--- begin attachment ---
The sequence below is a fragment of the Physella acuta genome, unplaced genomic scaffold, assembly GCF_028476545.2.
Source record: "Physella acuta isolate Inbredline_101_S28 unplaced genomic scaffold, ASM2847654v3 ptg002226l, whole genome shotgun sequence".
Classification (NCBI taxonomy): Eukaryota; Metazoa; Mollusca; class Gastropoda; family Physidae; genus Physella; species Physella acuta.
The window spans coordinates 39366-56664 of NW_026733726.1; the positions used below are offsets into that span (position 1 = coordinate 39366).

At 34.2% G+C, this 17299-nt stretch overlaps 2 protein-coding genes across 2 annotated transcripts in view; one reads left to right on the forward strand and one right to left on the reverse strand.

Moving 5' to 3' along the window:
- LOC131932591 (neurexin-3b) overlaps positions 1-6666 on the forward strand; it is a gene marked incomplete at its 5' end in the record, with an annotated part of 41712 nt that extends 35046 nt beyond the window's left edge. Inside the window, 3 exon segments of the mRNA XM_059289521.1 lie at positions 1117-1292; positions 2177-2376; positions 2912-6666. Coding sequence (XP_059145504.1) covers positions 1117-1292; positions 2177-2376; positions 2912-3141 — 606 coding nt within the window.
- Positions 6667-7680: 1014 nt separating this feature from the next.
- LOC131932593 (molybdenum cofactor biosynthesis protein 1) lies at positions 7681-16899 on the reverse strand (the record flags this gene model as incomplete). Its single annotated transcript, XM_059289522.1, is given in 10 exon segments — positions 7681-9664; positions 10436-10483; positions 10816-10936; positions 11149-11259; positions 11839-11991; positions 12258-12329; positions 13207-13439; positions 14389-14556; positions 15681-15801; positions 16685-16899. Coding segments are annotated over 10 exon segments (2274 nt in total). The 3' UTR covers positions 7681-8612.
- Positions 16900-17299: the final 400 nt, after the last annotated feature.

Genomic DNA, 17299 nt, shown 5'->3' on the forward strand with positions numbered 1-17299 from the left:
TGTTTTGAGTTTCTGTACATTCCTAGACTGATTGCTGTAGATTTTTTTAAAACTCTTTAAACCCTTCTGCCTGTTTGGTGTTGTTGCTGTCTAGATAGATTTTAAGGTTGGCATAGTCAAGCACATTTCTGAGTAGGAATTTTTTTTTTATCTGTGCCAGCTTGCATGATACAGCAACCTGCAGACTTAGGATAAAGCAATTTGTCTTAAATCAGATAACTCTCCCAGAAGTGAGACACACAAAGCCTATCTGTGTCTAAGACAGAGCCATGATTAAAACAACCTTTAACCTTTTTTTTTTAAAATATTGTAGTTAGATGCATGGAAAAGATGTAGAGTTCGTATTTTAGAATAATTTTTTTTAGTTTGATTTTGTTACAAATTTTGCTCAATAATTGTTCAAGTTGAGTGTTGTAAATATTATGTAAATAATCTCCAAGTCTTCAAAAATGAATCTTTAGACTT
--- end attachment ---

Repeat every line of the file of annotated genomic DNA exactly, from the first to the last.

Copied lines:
The sequence below is a fragment of the Physella acuta genome, unplaced genomic scaffold, assembly GCF_028476545.2.
Source record: "Physella acuta isolate Inbredline_101_S28 unplaced genomic scaffold, ASM2847654v3 ptg002226l, whole genome shotgun sequence".
Classification (NCBI taxonomy): Eukaryota; Metazoa; Mollusca; class Gastropoda; family Physidae; genus Physella; species Physella acuta.
The window spans coordinates 39366-56664 of NW_026733726.1; the positions used below are offsets into that span (position 1 = coordinate 39366).

At 34.2% G+C, this 17299-nt stretch overlaps 2 protein-coding genes across 2 annotated transcripts in view; one reads left to right on the forward strand and one right to left on the reverse strand.

Moving 5' to 3' along the window:
- LOC131932591 (neurexin-3b) overlaps positions 1-6666 on the forward strand; it is a gene marked incomplete at its 5' end in the record, with an annotated part of 41712 nt that extends 35046 nt beyond the window's left edge. Inside the window, 3 exon segments of the mRNA XM_059289521.1 lie at positions 1117-1292; positions 2177-2376; positions 2912-6666. Coding sequence (XP_059145504.1) covers positions 1117-1292; positions 2177-2376; positions 2912-3141 — 606 coding nt within the window.
- Positions 6667-7680: 1014 nt separating this feature from the next.
- LOC131932593 (molybdenum cofactor biosynthesis protein 1) lies at positions 7681-16899 on the reverse strand (the record flags this gene model as incomplete). Its single annotated transcript, XM_059289522.1, is given in 10 exon segments — positions 7681-9664; positions 10436-10483; positions 10816-10936; positions 11149-11259; positions 11839-11991; positions 12258-12329; positions 13207-13439; positions 14389-14556; positions 15681-15801; positions 16685-16899. Coding segments are annotated over 10 exon segments (2274 nt in total). The 3' UTR covers positions 7681-8612.
- Positions 16900-17299: the final 400 nt, after the last annotated feature.

Genomic DNA, 17299 nt, shown 5'->3' on the forward strand with positions numbered 1-17299 from the left:
TGTTTTGAGTTTCTGTACATTCCTAGACTGATTGCTGTAGATTTTTTTAAAACTCTTTAAACCCTTCTGCCTGTTTGGTGTTGTTGCTGTCTAGATAGATTTTAAGGTTGGCATAGTCAAGCACATTTCTGAGTAGGAATTTTTTTTTTATCTGTGCCAGCTTGCATGATACAGCAACCTGCAGACTTAGGATAAAGCAATTTGTCTTAAATCAGATAACTCTCCCAGAAGTGAGACACACAAAGCCTATCTGTGTCTAAGACAGAGCCATGATTAAAACAACCTTTAACCTTTTTTTTTTAAAATATTGTAGTTAGATGCATGGAAAAGATGTAGAGTTCGTATTTTAGAATAATTTTTTTTAGTTTGATTTTGTTACAAATTTTGCTCAATAATTGTTCAAGTTGAGTGTTGTAAATATTATGTAAATAATCTCCAAGTCTTCAAAAATGAATCTTTAGACTT